New details have emerged from the wreckage of a car bombing that occurred Friday just outside the US Consulate in the Iraqi city of Erbil. The Islamic State claimed responsibility for the attack, which killed three people and rattled residents of the relatively peaceful Kurdish city that has become a major base for US operations in the region.
Rudaw, an Erbil-based news service, cited an explosives expert as saying the large blast was likely caused by C-4 plastic explosives. The bomb torched several nearby vehicles after it detonated near the heavily guarded entrance to the US Consulate, which is located in a historically Christian neighborhood of the city that is popular with foreigners.
Two of the victims were ethnic Kurds from Turkey, and the third was the attacker, Rudaw reported. At least eight people were injured by the blast, including a young American woman who sustained cuts and burns.
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No State Department personnel were injured in the attack, but the bombing struck at the heart the Kurdish capital of Iraq, which has been mostly insulated from the recent violence caused by the Islamic State elsewhere in the country and in neighboring Syria. Erbil's relative tranquility has made it a hub for diplomats, aid groups, business interests, and US intelligence agencies. The Islamic State was responsible for the last major attack in the city, when a suicide bomber killed five people last November.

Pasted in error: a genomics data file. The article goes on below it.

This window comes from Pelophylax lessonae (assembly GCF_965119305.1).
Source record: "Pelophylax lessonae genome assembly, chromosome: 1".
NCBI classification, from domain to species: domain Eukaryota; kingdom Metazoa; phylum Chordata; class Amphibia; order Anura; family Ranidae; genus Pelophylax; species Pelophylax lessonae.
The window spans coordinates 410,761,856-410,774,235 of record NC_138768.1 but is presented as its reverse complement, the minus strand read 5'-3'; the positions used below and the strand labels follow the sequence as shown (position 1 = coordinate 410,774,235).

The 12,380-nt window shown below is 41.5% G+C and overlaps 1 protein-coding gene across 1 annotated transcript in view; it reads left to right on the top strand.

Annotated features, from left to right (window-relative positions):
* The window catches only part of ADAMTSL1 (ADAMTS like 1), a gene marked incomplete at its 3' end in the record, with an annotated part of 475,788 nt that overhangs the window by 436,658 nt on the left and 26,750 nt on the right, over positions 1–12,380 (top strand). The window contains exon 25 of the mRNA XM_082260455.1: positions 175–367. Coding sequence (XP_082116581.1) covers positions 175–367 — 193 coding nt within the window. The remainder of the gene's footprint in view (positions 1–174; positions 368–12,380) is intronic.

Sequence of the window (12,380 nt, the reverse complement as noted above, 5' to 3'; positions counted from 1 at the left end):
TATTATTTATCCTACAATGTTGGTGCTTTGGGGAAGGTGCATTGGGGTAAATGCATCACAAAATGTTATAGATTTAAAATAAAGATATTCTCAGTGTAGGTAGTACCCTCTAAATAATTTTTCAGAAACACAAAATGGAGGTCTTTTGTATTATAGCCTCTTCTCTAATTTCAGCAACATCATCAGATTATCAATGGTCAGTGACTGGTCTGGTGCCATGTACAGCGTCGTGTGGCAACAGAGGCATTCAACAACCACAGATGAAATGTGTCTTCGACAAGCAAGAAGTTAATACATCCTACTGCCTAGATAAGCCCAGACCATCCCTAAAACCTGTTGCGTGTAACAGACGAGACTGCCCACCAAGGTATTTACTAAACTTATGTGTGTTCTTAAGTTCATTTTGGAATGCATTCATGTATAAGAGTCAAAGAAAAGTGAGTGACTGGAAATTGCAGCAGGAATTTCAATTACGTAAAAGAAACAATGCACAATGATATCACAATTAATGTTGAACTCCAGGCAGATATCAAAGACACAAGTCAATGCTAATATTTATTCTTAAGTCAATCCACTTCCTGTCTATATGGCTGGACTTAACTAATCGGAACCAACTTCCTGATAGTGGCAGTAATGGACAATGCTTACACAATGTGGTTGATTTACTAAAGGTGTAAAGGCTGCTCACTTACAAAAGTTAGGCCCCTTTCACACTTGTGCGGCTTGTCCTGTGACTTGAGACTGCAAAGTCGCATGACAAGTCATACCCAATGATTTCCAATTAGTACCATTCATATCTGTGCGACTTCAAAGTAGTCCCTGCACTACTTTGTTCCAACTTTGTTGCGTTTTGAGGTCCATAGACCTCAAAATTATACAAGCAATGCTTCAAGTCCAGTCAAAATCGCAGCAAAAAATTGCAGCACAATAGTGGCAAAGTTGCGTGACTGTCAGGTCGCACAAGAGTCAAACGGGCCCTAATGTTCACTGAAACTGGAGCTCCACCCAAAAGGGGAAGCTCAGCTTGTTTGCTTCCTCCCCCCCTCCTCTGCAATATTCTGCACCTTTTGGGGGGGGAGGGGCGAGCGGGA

The Islamic State's Kirkuk division claimed responsibility for the recent attack, according to SITE Intelligence Group, which tracks jihadist activity online. The militants reportedly posted a message on Twitter saying they "were able to detonate a car bomb on the building of the American Consulate in the city, which led to killing and wounding many of them."
The attack came as a series of bombings killed dozens Friday in Baghdad, including one blast near a car dealership that reportedly left 25 dead.
Kurdish Peshmerga forces have played a key role in halting the Islamic State's advance in Iraq, and are credited with preventing the militants from capturing the largely Kurdish city of Kobane on the border with Turkey.
The Kurdistan Regional Government issued a statement Friday that "strongly condemned" the bombing. "In addition to its barbarity, this terrorists' cowardly act is further evidence of their decline in the face of the Kurdistan Peshmerga forces and resilient people," the statement said. "This crime, like any other terrorists' crime, only strengthens our determination to confront and eradicate them."
The US State Department released a statement thanking Kurdish officials for responding quickly to the blast site.
"We extend our condolences to the families of the victims and hope for a rapid recovery for those who were injured," US State Department spokesman Jeff Rathke said, citing gains against the Islamic State, also known as ISIL, in Mosul and other Iraqi cities. "As Iraqi Security Forces continue to gain strength and ISIL loses territory, it may resort to cowardly attacks and killing civilians and other desperate measures to try to maintain its reign of fear and prove its relevance."
Follow Gillian Mohney on Twitter: @gillianmohney
VICE News' John Beck contributed to this report